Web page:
Land that requires me to still engage with capitalism and commerce to the extent that it is necessary to pay my bills. Not quite a complete retreat. Not like the monks. But for me, remembrance is worth every penny because I could not afford the physical toll of forgetting - the way it ravaged my brain with seizures and joints with pain, the way it had me crawling on my knees after a long day of standing for work at the mall. For me, forgetting meant being sick, but remembering means feeling strong, peaceful, aware, bathing in the white light.
And I wonder if this is how it always is. If enlightenment is a state we always have access to, but we simply move in and out of it, we simply choose how much attention to pay it, we simply practice remembering or we forget.
Dreams of remembrance.
The other night I had a dream. I dreamt that I was living my life on a loop. That I lived it over and over again like in Groundhog Day - facing the same obstacles, sometimes making the same choices, sometimes making different choices. I dreamt that I was nearing the end of the loop, that I was going to move beyond it, into something that was true and real. You see, in the dream, this life was more of a dress rehearsal than life itself, and just as I was about to be freed from it, I flew into a panic. I didn’t want to be free. I wanted to return to what I knew and the people I loved. I asked to go back.
“The fall is the greatest act of love
Who would leave the Oneness
if not to serve that Oneness through the leaving?
As you have roamed through centuries of unknowns,
always moving into the next moment of nothingness
to create Light,
you have fragmented from this journey
and have forgotten who you are
and why you have come.”
- Emmauel’s Book by Pat Rodegast
Love is the hardest thing to remember.
You have forgotten who you are and why you have come. You chose this.
That idea pressed itself into my mind. Like a thumbprint.
I thought of all the ways this world confounds and frustrates me. I thought about money and how I wish none of us needed it. I thought about how people can be so confused and cruel. I thought about all the times I talk with someone and afterwards, insecurity rears its head and makes me wonder if I said something that made them dislike me or if I could have said it better or nicer or somehow differently. I thought of all the ways I struggle to let love in.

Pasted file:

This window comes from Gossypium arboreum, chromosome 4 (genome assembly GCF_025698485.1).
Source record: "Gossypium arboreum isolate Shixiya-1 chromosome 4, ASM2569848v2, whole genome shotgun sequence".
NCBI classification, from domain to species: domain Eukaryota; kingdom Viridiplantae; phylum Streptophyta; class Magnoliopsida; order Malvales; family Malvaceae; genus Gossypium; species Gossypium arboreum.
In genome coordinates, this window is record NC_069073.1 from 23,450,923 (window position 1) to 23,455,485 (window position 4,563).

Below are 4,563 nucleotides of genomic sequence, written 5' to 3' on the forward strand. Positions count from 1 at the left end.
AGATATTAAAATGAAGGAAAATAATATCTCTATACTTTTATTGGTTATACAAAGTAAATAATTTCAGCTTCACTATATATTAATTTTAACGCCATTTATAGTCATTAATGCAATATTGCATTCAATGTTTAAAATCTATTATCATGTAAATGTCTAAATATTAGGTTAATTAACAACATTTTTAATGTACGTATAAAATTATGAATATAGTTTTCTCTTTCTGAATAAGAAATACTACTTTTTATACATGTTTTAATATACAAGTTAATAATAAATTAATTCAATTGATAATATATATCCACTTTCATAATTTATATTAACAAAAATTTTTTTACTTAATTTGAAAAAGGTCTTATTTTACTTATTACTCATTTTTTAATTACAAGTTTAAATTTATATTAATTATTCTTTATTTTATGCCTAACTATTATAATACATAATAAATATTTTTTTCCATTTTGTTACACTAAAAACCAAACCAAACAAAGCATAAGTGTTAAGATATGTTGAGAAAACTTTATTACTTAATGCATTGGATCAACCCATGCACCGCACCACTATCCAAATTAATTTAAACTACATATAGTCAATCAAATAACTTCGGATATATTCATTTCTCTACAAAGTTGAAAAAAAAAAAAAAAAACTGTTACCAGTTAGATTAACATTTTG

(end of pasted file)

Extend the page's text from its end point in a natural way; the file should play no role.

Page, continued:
Like the time in eighth grade when I won a playwriting contest and the actor who performed one of its scenes walked up to me afterwards and said I just wanted to shake the hand of the person who was able to write that story at thirteen, and I turned bright red and wanted to crawl into a cave and disappear.
Or like the time my partner asked me to marry him, and I didn’t hesitate to say yes, but simultaneously, I felt my energy fly out of my body because it didn’t know how to make room for all that love along with all of it.
I thought of how letting love inside, really letting it penetrate and fill you, of believing you deserve it, of accepting all the joy, of accepting that you and your weaknesses aren’t even weaknesses, of accepting that you are enough and supremely worthy - no improvements necessary - is maybe the most vulnerable thing in this world because when we let that love in, when we stop defending against it, we are thrust into a state of remembrance. Because when we stop forgetting who we are, we remember all the love.
Stories help us remember.
In eighth grade, I wrote a play about a man who was criminal. A man who had done horrible things. Even killed. Then, one night, he was hit by a car, and when he woke up in the hospital, he had complete amnesia. He’d forgotten everything about who he had become, and all he had left was who he was. So he moved forward with his life and became a deeply loving family man. There was more to the story of course. More drama and crime and excitement, but the moral was that underneath it all, there is good, we are good, we are supported by light.
Stories help us remember. I’d known this since I was five, so in college, I studied stories. I studied stories told through moving images and words on screens and stories told in bones. The bones of our relatives - the chimpanzees and the bonobos - and the bones of our ancestors - Homo neanderthalensis, Homo erectus, all the species of genus Homo.
I held a skull in my hand. I ran my fingers along the brow bone to feel how robust it was. So much thicker than my own. I traced my fingers from the supraorbital ridge to the occipital bone, noticing the slope of the skull and its length. More gradual and longer than mine. And I thought of what it was protecting - the occipital lobe, the part of the brain that processes vision and perception and helps to determine what is seen. And I moved my fingers even farther, down to the base of the skull. I gently moved them in a circular shape around the edge of the foramen magnum. Its location, like mine, told me that this being also chose to stand on two legs.
And I thought of all the choices I have made that I’ve forgotten. Everything that brought me here. Everything a part of this bright, white light.
“Enlightenment is always there. Small enlightenment will bring great enlightenment. If you breathe in and are aware that you are alive—that you can touch the miracle of being alive—then that is a kind of enlightenment” - Thich Nhat Hanh